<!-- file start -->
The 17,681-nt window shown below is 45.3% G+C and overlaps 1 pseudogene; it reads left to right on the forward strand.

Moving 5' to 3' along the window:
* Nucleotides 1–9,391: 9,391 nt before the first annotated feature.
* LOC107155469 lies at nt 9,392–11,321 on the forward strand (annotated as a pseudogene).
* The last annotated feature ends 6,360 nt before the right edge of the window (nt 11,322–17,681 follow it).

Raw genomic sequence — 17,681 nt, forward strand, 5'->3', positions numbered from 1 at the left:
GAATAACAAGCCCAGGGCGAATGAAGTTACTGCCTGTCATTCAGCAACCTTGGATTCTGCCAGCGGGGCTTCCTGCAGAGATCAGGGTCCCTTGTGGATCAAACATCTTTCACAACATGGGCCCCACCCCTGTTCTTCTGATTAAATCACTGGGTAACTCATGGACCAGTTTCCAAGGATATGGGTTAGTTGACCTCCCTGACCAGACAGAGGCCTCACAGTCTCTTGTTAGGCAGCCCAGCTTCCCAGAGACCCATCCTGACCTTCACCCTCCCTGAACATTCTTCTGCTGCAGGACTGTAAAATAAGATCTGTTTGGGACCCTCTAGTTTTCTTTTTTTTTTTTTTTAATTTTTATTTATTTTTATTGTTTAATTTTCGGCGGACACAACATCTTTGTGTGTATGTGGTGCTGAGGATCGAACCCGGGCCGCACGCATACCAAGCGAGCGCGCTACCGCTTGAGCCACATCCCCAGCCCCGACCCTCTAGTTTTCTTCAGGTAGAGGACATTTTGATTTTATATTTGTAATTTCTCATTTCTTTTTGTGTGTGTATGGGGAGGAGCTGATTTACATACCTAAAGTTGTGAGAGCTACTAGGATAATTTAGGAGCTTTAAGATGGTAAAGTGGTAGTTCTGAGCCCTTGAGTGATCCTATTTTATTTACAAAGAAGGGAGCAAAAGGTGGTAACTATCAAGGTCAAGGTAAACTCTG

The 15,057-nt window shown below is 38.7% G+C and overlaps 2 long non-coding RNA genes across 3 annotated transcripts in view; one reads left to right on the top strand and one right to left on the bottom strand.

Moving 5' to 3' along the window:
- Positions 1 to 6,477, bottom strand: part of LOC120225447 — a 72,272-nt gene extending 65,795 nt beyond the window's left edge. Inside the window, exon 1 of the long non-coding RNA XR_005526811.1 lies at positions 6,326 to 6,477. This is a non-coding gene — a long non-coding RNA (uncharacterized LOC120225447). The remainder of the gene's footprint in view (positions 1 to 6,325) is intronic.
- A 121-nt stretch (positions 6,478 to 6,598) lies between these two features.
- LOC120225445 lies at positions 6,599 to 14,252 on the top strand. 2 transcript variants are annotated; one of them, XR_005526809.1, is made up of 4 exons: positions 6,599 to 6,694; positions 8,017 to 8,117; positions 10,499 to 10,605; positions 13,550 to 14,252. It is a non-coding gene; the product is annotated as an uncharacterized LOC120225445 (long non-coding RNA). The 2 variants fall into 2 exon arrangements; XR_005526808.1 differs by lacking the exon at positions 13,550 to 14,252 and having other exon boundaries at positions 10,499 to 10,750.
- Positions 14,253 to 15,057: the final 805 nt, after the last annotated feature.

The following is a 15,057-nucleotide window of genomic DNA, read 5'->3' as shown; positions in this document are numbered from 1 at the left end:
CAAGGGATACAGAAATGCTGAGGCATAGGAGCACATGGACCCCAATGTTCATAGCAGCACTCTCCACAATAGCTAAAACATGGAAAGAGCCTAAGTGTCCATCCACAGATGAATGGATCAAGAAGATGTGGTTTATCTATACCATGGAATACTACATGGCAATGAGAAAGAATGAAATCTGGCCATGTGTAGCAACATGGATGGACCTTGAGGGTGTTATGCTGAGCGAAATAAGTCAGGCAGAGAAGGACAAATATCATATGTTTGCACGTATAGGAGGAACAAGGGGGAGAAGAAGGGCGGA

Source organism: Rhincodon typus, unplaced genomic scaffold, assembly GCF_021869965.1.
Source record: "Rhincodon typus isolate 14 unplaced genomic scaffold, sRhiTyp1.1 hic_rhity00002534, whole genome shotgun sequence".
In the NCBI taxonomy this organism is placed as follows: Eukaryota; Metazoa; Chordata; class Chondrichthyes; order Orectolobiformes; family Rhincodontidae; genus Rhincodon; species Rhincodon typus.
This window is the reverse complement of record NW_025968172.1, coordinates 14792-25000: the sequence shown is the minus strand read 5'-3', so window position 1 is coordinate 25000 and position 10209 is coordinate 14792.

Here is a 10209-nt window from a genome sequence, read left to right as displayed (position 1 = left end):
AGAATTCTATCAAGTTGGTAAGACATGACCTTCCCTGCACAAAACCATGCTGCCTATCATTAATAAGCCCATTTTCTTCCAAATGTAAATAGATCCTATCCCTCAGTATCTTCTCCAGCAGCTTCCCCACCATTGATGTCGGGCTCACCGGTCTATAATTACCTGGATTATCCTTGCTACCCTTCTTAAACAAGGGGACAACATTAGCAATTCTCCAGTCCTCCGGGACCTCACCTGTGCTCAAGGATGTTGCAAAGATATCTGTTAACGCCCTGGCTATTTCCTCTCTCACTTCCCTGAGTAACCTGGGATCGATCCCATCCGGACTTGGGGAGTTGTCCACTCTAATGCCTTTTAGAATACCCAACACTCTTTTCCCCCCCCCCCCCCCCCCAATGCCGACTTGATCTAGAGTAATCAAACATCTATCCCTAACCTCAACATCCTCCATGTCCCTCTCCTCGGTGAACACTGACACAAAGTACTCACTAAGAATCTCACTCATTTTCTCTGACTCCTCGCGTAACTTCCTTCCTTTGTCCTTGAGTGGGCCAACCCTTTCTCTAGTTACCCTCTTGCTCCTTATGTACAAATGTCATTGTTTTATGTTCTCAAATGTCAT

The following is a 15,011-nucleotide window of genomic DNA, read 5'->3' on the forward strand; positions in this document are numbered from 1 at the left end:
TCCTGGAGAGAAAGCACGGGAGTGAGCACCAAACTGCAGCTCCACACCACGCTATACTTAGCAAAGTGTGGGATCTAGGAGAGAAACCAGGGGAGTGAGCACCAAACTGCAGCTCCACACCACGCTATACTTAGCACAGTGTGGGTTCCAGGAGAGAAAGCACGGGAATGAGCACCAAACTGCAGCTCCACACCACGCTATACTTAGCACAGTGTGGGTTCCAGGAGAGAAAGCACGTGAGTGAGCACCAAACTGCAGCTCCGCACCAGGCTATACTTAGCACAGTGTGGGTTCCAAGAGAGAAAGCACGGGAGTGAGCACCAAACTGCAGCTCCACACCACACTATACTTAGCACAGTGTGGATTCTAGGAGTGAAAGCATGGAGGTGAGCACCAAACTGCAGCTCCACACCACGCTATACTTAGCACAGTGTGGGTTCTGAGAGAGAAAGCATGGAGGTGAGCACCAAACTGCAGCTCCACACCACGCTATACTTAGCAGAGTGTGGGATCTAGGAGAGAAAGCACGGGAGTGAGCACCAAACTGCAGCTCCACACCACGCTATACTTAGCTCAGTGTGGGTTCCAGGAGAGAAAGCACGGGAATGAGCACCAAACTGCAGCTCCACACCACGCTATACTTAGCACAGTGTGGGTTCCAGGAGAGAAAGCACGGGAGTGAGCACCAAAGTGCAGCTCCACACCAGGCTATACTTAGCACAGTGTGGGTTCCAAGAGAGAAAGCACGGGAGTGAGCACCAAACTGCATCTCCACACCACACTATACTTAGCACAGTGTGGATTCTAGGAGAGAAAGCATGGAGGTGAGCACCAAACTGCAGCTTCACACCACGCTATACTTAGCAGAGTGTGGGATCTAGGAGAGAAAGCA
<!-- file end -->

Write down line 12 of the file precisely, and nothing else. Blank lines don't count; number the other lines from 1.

- LOC120225445 lies at positions 6,599 to 14,252 on the top strand. 2 transcript variants are annotated; one of them, XR_005526809.1, is made up of 4 exons: positions 6,599 to 6,694; positions 8,017 to 8,117; positions 10,499 to 10,605; positions 13,550 to 14,252. It is a non-coding gene; the product is annotated as an uncharacterized LOC120225445 (long non-coding RNA). The 2 variants fall into 2 exon arrangements; XR_005526808.1 differs by lacking the exon at positions 13,550 to 14,252 and having other exon boundaries at positions 10,499 to 10,750.